Scott T. Tagawa, MD, FACP, shares clinical pearls and advice for the management of mCRPC.
Scott T. Tagawa, MD, FACP: As far as advice for the average clinician who has prostate cancer as part of their practice, No. 1 is you’re not alone. Reach out to colleagues or friends. That may be someone within your practice who you may have trained with, or it may be someone at your local academic center, or across the world. Now that we’re so connected, whether that’s phone, email, or other, it’s important. Generally speaking, sometimes these curbside consultations are difficult on either end. I’m sure it’s happened to all of us. But sometimes it’s a simple question, and sometimes we’re able to do formal evaluations of individual patients. That’s one important fact to learn.
Another is that we have a number of different drugs. Some of them are similar. But we don’t have a lot of head-to-head comparative data. For instance, an AR [androgen receptor] signaling inhibitor or a PARP inhibitor will have different labels, but some of them are overlapping. Learn to use at least one of them well. The PARP inhibitors may be used in other cancers, so maybe there’s expertise already. As long as the data are reasonable, using that one as preferred to others is absolutely fine because it’s probably better to use a drug correctly with some data than use another one incorrectly that may have a higher level of data. That’s important, and a factor.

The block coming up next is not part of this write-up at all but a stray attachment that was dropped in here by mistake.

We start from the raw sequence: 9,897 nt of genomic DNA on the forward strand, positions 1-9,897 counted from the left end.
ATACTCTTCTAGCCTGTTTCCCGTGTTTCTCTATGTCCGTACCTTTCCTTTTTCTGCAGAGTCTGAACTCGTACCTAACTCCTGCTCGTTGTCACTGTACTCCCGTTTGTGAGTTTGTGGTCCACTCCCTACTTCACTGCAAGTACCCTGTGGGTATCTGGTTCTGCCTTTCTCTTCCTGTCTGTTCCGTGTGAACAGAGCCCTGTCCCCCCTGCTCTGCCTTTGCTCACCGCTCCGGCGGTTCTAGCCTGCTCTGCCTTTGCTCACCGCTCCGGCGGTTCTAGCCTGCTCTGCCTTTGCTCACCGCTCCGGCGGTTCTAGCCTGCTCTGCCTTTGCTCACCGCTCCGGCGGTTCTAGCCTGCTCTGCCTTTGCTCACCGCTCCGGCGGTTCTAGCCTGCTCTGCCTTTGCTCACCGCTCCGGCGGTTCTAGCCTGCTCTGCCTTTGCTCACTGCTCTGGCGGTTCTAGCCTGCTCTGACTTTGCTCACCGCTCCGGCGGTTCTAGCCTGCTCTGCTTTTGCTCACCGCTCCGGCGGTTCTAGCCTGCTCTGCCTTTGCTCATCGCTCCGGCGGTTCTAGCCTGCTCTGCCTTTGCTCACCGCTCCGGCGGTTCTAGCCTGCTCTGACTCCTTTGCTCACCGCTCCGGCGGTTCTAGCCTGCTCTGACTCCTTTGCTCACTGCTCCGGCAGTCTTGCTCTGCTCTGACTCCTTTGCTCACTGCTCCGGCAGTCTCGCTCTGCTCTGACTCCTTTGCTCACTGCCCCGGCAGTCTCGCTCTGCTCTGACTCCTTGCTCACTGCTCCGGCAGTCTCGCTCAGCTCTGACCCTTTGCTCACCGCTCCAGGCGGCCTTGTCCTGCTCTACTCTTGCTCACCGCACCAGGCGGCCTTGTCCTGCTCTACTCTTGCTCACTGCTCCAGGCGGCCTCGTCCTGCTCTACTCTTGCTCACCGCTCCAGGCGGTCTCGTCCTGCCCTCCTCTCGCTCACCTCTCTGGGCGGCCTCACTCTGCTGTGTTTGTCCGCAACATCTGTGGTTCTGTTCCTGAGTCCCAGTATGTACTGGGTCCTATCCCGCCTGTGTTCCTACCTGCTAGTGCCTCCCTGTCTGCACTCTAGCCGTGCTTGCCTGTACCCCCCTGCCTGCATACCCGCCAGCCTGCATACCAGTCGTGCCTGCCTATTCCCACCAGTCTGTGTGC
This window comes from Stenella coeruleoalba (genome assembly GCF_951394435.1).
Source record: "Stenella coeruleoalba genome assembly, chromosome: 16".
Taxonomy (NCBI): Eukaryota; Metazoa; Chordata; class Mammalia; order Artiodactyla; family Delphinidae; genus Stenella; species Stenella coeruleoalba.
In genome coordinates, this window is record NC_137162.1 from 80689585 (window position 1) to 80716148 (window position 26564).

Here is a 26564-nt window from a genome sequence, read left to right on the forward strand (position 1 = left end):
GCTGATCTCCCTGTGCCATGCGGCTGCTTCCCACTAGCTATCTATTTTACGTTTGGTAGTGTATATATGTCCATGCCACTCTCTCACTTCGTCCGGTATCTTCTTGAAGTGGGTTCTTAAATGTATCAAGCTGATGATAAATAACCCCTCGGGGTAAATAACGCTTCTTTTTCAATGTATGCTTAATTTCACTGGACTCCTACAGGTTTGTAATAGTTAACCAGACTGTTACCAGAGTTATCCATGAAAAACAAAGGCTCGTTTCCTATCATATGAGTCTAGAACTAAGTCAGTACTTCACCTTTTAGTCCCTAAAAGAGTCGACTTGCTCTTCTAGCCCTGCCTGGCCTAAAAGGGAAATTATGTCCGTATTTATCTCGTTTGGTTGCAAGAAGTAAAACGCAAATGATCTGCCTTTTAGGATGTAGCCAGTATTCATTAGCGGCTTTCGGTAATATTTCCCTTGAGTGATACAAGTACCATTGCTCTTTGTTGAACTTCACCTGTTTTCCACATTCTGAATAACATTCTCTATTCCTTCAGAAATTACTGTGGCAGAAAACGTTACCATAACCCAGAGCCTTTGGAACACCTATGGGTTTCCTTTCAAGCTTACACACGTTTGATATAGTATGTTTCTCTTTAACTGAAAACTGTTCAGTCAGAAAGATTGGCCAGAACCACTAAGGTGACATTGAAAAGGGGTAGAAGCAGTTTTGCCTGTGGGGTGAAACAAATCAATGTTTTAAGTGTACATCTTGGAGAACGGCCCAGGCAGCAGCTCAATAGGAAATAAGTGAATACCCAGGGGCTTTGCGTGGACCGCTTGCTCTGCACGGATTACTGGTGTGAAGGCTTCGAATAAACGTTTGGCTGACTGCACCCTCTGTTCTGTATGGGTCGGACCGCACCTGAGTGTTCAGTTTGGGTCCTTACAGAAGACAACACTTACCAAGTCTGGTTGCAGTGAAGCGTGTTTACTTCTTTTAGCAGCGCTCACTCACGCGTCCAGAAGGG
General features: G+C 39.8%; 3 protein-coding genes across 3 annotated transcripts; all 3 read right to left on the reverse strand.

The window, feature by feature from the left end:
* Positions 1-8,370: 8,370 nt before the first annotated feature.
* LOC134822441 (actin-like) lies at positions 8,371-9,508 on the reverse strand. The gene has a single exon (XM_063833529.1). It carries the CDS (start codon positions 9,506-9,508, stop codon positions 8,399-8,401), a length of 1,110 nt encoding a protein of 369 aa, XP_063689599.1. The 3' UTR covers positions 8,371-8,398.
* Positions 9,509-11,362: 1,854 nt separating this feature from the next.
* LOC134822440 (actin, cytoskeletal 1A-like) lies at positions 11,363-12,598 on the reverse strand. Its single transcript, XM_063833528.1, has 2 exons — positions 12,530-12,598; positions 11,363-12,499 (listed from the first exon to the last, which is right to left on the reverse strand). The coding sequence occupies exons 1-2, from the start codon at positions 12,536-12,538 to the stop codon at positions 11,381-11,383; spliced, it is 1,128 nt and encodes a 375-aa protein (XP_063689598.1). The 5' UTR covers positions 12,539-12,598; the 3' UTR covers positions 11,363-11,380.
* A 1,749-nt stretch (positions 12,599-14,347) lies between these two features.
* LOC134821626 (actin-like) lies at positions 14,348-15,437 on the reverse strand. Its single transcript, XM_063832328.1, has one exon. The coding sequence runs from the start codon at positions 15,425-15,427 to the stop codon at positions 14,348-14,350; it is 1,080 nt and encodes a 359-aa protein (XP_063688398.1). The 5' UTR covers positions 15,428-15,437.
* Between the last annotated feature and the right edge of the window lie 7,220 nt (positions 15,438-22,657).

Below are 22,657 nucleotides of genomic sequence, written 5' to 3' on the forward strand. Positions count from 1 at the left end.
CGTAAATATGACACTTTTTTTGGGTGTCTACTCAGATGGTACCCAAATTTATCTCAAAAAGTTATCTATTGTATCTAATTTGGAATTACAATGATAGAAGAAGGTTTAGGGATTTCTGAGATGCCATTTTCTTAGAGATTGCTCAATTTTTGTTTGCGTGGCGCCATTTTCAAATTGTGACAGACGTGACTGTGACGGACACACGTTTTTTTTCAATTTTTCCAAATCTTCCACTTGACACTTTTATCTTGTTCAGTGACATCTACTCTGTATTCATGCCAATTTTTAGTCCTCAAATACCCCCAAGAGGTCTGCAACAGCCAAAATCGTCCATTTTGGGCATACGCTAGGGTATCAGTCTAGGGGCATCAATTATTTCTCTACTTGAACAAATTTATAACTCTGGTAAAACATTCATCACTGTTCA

Also, keep up. I’m not saying keep up on the overall data, but at least looking at buckets; these may come from guidelines, review articles, or CME [continuing medical education]-type discussions. I’ll give you 1 specific example. Since the December 2013 press release, and 2014 ASCO [American Society of Clinical Oncology annual meeting] and beyond, we know that we can make a major improvement in overall survival by adding one of these drugs. I don’t believe chemotherapy is crummy, but as a naysayer, chemotherapy, docetaxel, doesn’t do so much for metastatic CRPC [castration-resistant prostate cancer]. That same drug with a few cycles has a major benefit for metastatic castration-sensitive, or noncastrate disease. There are now a lot of drugs that do that.
I’m not even going to mention doublets vs triplets, in part because through at least 2019, we know from data sets that a lot of patients are still getting old-fashioned therapy such as ADT [androgen deprivation therapy] alone or ADT plus a nonsteroidal or old-fashioned antiandrogen. This shouldn’t never happen, but it should happen in a very small minority. We want to make sure at least in principle that patients are getting the right therapy. There’s no way any specific doctor, including myself, can know all of the data. But as a patient is sitting in front of you, at least look up guidelines, phone a friend, or say something like, “This is your situation, and these are the general options that I see. I’m going to look into them a little more and then we’ll call you,” if it can’t be done in real time.
Transcript Edited for Clarity